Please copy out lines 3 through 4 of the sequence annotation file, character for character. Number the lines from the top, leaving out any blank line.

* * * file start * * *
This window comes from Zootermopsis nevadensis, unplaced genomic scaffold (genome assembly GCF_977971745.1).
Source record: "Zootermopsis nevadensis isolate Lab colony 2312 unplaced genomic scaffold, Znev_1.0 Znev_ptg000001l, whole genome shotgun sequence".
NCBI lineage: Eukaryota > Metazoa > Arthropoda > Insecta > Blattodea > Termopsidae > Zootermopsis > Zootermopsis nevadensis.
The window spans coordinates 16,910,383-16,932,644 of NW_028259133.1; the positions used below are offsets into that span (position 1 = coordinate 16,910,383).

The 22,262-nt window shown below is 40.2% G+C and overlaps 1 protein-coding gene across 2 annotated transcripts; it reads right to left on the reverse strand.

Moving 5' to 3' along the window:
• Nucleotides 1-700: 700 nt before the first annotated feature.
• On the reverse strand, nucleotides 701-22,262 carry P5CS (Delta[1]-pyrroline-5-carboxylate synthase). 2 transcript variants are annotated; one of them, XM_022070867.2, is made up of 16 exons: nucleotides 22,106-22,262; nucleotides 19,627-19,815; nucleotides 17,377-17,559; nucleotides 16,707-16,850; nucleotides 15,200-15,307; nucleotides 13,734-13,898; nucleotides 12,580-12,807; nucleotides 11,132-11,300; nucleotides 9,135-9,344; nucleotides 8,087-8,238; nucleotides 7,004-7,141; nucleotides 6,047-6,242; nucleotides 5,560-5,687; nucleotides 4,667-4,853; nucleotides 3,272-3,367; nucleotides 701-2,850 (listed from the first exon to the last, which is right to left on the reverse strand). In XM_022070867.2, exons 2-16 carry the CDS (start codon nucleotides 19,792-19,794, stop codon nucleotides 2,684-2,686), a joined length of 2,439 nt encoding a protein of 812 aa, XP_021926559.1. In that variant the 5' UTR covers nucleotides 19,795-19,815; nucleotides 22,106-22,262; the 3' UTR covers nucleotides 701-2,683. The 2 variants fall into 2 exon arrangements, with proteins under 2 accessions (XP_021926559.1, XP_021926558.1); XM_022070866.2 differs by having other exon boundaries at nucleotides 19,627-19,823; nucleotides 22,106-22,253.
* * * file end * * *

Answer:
NCBI lineage: Eukaryota > Metazoa > Arthropoda > Insecta > Blattodea > Termopsidae > Zootermopsis > Zootermopsis nevadensis.
The window spans coordinates 16,910,383-16,932,644 of NW_028259133.1; the positions used below are offsets into that span (position 1 = coordinate 16,910,383).